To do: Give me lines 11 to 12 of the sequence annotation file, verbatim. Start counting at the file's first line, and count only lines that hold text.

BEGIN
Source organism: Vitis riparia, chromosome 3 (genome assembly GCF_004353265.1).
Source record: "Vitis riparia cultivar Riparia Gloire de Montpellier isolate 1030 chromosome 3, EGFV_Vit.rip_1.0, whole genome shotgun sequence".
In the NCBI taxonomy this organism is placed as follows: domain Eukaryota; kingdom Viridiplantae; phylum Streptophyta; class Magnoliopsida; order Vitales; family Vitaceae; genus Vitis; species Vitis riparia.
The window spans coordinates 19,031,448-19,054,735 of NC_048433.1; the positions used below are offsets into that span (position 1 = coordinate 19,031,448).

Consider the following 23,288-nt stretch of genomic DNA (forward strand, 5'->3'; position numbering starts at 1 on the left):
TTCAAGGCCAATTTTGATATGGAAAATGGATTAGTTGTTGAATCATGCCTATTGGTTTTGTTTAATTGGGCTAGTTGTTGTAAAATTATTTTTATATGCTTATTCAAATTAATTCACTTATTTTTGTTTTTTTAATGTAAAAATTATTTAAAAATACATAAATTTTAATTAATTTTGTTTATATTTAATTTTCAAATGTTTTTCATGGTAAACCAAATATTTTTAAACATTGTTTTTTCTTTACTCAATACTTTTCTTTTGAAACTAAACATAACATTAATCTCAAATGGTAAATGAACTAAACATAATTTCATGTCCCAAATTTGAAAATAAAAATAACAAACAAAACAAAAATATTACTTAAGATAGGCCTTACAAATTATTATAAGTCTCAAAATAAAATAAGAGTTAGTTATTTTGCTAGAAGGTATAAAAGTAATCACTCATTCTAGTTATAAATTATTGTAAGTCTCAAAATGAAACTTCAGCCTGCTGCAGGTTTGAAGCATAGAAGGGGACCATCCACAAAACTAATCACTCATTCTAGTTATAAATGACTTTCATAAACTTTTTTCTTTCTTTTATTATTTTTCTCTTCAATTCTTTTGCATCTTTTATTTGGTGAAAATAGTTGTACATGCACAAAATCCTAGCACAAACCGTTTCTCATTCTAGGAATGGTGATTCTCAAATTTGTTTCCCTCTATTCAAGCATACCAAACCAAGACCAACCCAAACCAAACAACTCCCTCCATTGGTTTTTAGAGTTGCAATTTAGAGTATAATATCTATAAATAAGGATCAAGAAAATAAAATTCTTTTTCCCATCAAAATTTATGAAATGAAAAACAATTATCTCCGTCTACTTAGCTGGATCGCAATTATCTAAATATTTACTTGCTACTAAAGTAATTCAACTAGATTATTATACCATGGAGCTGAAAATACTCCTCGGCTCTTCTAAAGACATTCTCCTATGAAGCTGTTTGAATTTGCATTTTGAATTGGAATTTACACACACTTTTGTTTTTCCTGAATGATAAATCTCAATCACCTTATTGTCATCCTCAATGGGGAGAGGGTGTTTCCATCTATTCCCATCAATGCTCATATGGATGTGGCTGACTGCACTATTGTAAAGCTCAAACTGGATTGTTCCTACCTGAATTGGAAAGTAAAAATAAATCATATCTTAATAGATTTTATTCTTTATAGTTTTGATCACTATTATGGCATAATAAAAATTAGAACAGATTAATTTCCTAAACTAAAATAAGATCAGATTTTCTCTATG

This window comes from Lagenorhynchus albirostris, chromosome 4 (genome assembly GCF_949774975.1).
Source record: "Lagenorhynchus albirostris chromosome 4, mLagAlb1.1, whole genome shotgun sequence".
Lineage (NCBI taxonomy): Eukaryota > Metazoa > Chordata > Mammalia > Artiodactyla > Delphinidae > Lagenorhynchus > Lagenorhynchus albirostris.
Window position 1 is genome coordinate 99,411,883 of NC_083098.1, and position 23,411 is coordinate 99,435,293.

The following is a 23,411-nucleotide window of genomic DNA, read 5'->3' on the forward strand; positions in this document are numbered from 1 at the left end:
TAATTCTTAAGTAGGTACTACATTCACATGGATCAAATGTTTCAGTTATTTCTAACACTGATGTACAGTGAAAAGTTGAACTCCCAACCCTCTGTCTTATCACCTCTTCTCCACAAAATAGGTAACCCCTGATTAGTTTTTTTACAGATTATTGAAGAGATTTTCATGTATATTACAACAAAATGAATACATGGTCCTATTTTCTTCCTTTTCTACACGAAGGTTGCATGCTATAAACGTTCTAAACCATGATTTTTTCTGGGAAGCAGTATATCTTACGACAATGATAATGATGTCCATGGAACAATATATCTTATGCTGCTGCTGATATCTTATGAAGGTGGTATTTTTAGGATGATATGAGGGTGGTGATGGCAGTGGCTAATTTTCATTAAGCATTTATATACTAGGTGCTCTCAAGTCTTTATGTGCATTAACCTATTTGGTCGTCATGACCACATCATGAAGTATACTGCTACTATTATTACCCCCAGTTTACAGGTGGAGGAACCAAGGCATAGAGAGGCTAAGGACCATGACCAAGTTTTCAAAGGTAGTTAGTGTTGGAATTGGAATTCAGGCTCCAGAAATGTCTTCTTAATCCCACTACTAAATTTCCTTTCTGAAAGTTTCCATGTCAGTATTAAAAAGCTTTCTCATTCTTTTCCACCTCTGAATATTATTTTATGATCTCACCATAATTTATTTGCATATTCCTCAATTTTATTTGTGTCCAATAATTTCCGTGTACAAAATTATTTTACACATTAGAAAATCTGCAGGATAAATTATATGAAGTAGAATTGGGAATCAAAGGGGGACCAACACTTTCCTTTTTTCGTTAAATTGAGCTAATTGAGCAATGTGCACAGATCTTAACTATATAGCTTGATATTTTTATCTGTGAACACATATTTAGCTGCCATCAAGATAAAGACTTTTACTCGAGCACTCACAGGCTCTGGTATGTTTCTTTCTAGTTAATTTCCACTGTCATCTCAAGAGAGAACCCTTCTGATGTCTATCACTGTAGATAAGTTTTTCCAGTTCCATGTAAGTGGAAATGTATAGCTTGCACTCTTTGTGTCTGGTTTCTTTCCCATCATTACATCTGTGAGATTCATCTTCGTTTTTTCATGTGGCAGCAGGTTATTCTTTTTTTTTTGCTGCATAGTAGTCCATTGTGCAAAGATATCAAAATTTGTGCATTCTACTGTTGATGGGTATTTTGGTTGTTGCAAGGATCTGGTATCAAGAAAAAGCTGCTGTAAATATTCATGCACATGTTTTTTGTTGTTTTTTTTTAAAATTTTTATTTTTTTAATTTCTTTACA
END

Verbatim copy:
The following is a 23,411-nucleotide window of genomic DNA, read 5'->3' on the forward strand; positions in this document are numbered from 1 at the left end:
TAATTCTTAAGTAGGTACTACATTCACATGGATCAAATGTTTCAGTTATTTCTAACACTGATGTACAGTGAAAAGTTGAACTCCCAACCCTCTGTCTTATCACCTCTTCTCCACAAAATAGGTAACCCCTGATTAGTTTTTTTACAGATTATTGAAGAGATTTTCATGTATATTACAACAAAATGAATACATGGTCCTATTTTCTTCCTTTTCTACACGAAGGTTGCATGCTATAAACGTTCTAAACCATGATTTTTTCTGGGAAGCAGTATATCTTACGACAATGATAATGATGTCCATGGAACAATATATCTTATGCTGCTGCTGATATCTTATGAAGGTGGTATTTTTAGGATGATATGAGGGTGGTGATGGCAGTGGCTAATTTTCATTAAGCATTTATATACTAGGTGCTCTCAAGTCTTTATGTGCATTAACCTATTTGGTCGTCATGACCACATCATGAAGTATACTGCTACTATTATTACCCCCAGTTTACAGGTGGAGGAACCAAGGCATAGAGAGGCTAAGGACCATGACCAAGTTTTCAAAGGTAGTTAGTGTTGGAATTGGAATTCAGGCTCCAGAAATGTCTTCTTAATCCCACTACTAAATTTCCTTTCTGAAAGTTTCCATGTCAGTATTAAAAAGCTTTCTCATTCTTTTCCACCTCTGAATATTATTTTATGATCTCACCATAATTTATTTGCATATTCCTCAATTTTATTTGTGTCCAATAATTTCCGTGTACAAAATTATTTTACACATTAGAAAATCTGCAGGATAAATTATATGAAGTAGAATTGGGAATCAAAGGGGGACCAACACTTTCCTTTTTTCGTTAAATTGAGCTAATTGAGCAATGTGCACAGATCTTAACTATATAGCTTGATATTTTTATCTGTGAACACATATTTAGCTGCCATCAAGATAAAGACTTTTACTCGAGCACTCACAGGCTCTGGTATGTTTCTTTCTAGTTAATTTCCACTGTCATCTCAAGAGAGAACCCTTCTGATGTCTATCACTGTAGATAAGTTTTTCCAGTTCCATGTAAGTGGAAATGTATAGCTTGCACTCTTTGTGTCTGGTTTCTTTCCCATCATTACATCTGTGAGATTCATCTTCGTTTTTTCATGTGGCAGCAGGTTATTCTTTTTTTTTTGCTGCATAGTAGTCCATTGTGCAAAGATATCAAAATTTGTGCATTCTACTGTTGATGGGTATTTTGGTTGTTGCAAGGATCTGGTATCAAGAAAAAGCTGCTGTAAATATTCATGCACATGTTTTTTGTTGTTTTTTTTTAAAATTTTTATTTTTTTAATTTCTTTACA